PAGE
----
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Leasing Terminology

 

This page will serve as a primer to those who are not familiar with leasing and as a refresher to those who are. Following the Terminology section there is a section covering "End of Lease" options and a section on "Payment Program" options.

 

Lease Terminology

 

Closed End Lease
A lease whereby the lessee is committed to paying only monthly rentals and has no commitment at the termination of the lease.

Conditional Sale
A transaction for purchase of an asset in which the user, for federal income tax purposes, is treated as the owner of the asset at the outset of the transaction.

Fair Market Value
The price for which property could be sold in an arm's-length transaction between unrelated parties.

Finance Lease
A financing device whereby a user can acquire use of an asset for most of its useful life. Rentals are net to the lessor and the user is responsible for maintenance, taxes, and insurance. A finance lease may be either a true lease or a conditional sale.

Full Payout Lease
Lease in which the cash flow will return to the lessor the acquisition cost of the asset, the cost of financing overhead, and an acceptable return on the investment. Under a non-payout lease, the lessor depends on an unguaranteed portion of the residual value of the asset to recover the asset cost plus return-on-investment.

Lessee
An individual, company, or business firm contracting for the use of property that is owned by the lessor and paying for that use in the form of rentals.

Lessor
The legal owner of property which is being leased to a lessee in return for rental payments.

Master Lease
An open-end or blanket-type arrangement under which a lessee obtains the use of assets, and can also acquire later, at its discretion, other equipment at a predetermined rate and under the same basic terms without negotiating a new contract.

Net Lease
In a net lease, all costs in connection with the use of the property are to be paid by the lessee and are not a part of the rental: for example, taxes, insurance, and maintenance are paid directly by the lessee. Most finance leases are net leases.

Non-cancellable Lease
A lease which is cancelable (i) only upon the occurrence of some remote contingency, (ii) only with the permission of the lessor, (iii) only if the lessee enters into a new lease with the same less, or *iv) only upon payment by the lessee of a penalty in an amount such that continuation of the lease appears, at inception, reasonably assured.

Operating Lease
A transaction in which the lessor provides specific services, such as insurance and maintenance, as well as financing. The number of services provided by the lessor are generally negotiable and vary in each transaction. Operating leases are non-payout.

Put
An agreement by which a party guarantees to purchase the property from the lessor at the termination of the contract for a prearranged price.

Sale and Leaseback
An arrangement through which a company sells fixed assets for cash and retains their use by leasing them back from the buyer (Lessor). Residual Value The value of property at the termination of the lease.

True Lease
A transaction that is recognized both in law and by tax authorities as providing the lessor with the benefits and risks of ownership. A true lease may be either non-payout or full payout. A basic qualification of a true lease is that the lessee may not build an equity position in the asset during the lease term.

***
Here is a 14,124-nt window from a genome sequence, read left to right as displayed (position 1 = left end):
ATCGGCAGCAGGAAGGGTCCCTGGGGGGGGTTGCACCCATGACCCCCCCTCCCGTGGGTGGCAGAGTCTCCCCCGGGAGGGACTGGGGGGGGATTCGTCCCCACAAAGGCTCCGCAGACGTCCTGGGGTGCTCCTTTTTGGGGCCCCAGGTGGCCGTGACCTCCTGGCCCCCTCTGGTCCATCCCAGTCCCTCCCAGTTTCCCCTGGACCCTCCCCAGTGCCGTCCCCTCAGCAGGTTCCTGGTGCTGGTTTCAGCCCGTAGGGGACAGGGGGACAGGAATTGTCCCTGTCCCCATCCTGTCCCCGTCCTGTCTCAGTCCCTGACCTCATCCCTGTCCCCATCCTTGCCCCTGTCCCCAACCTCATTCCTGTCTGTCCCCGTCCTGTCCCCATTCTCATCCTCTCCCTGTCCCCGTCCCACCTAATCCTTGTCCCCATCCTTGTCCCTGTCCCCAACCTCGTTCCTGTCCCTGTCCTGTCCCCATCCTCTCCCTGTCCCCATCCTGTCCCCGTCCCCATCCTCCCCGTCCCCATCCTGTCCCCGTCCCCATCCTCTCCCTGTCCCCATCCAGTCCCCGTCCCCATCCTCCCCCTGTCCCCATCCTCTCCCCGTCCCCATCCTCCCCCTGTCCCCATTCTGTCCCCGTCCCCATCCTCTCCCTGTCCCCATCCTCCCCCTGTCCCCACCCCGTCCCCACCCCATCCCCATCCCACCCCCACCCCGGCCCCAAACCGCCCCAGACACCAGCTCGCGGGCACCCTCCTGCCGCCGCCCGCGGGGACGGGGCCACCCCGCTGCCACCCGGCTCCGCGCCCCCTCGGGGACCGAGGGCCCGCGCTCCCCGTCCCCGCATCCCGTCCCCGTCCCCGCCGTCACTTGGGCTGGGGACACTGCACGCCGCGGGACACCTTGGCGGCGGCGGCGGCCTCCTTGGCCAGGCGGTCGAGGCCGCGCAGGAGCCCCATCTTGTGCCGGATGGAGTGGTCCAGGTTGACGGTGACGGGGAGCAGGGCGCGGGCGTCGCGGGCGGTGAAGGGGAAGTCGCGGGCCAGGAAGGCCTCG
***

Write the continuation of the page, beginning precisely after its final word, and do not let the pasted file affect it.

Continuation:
Useful Life
The period of time during which an asset will have economic value and be usable. Useful life of an asset is sometimes called the economic life of an asset.

 

"End of Lease" Options

The "End of Lease" options are determined at the origination of the lease. Your choice can have an effect on the payment amount.

 

Fair Market Value
At the end of the lease you have the option of buying the leased property for the Fair Market Value. This is considered an operating lease (Operating Lease--the end of lease market value cannot be predetermined nor can the certainty of exercising a purchase option at the end of the lease). This option tends to yield the lowest monthly payment.

$1.00 Purchase Option
At the end of the lease you have the option of buying leased property for $1.00 and title passing to lessee. This is considered a Finance lease. Tends to yield the highest monthly payment.

10% Purchase Option
At the end of the lease you have the option of buying leased property for 10% of the original lease amount. This is considered a Finance lease. Tends to yield a lower payment than the $1.00 Option and a higher payment than the Fair Market Value.

10% PUT
At the end of the lease, you guarantee to purchase leased property for 10% of the original lease amount. This is considered a Finance lease. If the 10% PUT is a higher value than the expected Fair Market Value, then this option could give you the lowest payment.

 

Payment Programs

 

Advance Payments
One or two advance payment(s), no advance payment, or a predetermined percentage of cost as advance payment.

Monthly Payments
Can be structured to meet your specific cash flow needs. Such as deferred payment programs wherein the first 30 to 90 days payments maybe deferred. Irregular payments maybe structured on a graduated payment program over the term of the lease. Can be structured with or without a balloon payment at the end of the lease.

 
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